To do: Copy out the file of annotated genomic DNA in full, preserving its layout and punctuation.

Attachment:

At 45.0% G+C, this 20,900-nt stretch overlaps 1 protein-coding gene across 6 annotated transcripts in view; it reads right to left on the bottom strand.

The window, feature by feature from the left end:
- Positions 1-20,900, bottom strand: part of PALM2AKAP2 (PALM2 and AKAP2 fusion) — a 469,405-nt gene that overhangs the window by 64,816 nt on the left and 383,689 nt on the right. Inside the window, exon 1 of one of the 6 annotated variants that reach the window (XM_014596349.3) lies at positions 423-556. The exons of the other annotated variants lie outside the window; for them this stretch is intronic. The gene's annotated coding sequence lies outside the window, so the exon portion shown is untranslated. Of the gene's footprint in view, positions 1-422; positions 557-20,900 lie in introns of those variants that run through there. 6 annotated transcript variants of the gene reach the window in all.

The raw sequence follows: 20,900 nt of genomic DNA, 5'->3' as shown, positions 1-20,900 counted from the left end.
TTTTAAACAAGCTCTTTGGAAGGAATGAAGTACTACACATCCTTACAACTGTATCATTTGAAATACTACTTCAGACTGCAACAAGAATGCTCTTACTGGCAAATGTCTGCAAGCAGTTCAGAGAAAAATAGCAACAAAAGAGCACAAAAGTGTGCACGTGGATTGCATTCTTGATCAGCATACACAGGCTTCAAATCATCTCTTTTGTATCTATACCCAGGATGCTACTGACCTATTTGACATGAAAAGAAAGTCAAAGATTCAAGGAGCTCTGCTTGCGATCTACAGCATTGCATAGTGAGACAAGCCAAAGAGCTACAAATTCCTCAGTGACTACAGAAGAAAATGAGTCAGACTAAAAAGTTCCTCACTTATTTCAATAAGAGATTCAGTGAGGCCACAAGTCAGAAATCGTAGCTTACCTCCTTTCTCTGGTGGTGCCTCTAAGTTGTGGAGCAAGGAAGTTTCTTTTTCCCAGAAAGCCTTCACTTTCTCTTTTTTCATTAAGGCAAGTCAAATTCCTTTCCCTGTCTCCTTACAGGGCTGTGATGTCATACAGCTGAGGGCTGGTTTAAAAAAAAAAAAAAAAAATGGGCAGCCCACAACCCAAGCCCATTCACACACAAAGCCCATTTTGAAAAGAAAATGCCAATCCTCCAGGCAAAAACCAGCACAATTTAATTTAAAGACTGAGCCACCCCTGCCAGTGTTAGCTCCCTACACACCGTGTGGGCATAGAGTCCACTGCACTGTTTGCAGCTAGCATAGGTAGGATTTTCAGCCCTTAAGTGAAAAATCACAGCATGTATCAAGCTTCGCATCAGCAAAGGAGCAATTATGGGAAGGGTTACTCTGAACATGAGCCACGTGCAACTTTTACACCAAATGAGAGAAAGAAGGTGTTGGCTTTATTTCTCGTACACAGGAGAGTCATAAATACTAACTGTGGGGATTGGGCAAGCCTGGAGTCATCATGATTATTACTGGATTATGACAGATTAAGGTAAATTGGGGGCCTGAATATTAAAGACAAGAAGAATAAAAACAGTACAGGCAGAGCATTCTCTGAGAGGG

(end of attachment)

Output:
At 45.0% G+C, this 20,900-nt stretch overlaps 1 protein-coding gene across 6 annotated transcripts in view; it reads right to left on the bottom strand.

The window, feature by feature from the left end:
- Positions 1-20,900, bottom strand: part of PALM2AKAP2 (PALM2 and AKAP2 fusion) — a 469,405-nt gene that overhangs the window by 64,816 nt on the left and 383,689 nt on the right. Inside the window, exon 1 of one of the 6 annotated variants that reach the window (XM_014596349.3) lies at positions 423-556. The exons of the other annotated variants lie outside the window; for them this stretch is intronic. The gene's annotated coding sequence lies outside the window, so the exon portion shown is untranslated. Of the gene's footprint in view, positions 1-422; positions 557-20,900 lie in introns of those variants that run through there. 6 annotated transcript variants of the gene reach the window in all.

The raw sequence follows: 20,900 nt of genomic DNA, 5'->3' as shown, positions 1-20,900 counted from the left end.
TTTTAAACAAGCTCTTTGGAAGGAATGAAGTACTACACATCCTTACAACTGTATCATTTGAAATACTACTTCAGACTGCAACAAGAATGCTCTTACTGGCAAATGTCTGCAAGCAGTTCAGAGAAAAATAGCAACAAAAGAGCACAAAAGTGTGCACGTGGATTGCATTCTTGATCAGCATACACAGGCTTCAAATCATCTCTTTTGTATCTATACCCAGGATGCTACTGACCTATTTGACATGAAAAGAAAGTCAAAGATTCAAGGAGCTCTGCTTGCGATCTACAGCATTGCATAGTGAGACAAGCCAAAGAGCTACAAATTCCTCAGTGACTACAGAAGAAAATGAGTCAGACTAAAAAGTTCCTCACTTATTTCAATAAGAGATTCAGTGAGGCCACAAGTCAGAAATCGTAGCTTACCTCCTTTCTCTGGTGGTGCCTCTAAGTTGTGGAGCAAGGAAGTTTCTTTTTCCCAGAAAGCCTTCACTTTCTCTTTTTTCATTAAGGCAAGTCAAATTCCTTTCCCTGTCTCCTTACAGGGCTGTGATGTCATACAGCTGAGGGCTGGTTTAAAAAAAAAAAAAAAAAATGGGCAGCCCACAACCCAAGCCCATTCACACACAAAGCCCATTTTGAAAAGAAAATGCCAATCCTCCAGGCAAAAACCAGCACAATTTAATTTAAAGACTGAGCCACCCCTGCCAGTGTTAGCTCCCTACACACCGTGTGGGCATAGAGTCCACTGCACTGTTTGCAGCTAGCATAGGTAGGATTTTCAGCCCTTAAGTGAAAAATCACAGCATGTATCAAGCTTCGCATCAGCAAAGGAGCAATTATGGGAAGGGTTACTCTGAACATGAGCCACGTGCAACTTTTACACCAAATGAGAGAAAGAAGGTGTTGGCTTTATTTCTCGTACACAGGAGAGTCATAAATACTAACTGTGGGGATTGGGCAAGCCTGGAGTCATCATGATTATTACTGGATTATGACAGATTAAGGTAAATTGGGGGCCTGAATATTAAAGACAAGAAGAATAAAAACAGTACAGGCAGAGCATTCTCTGAGAGGG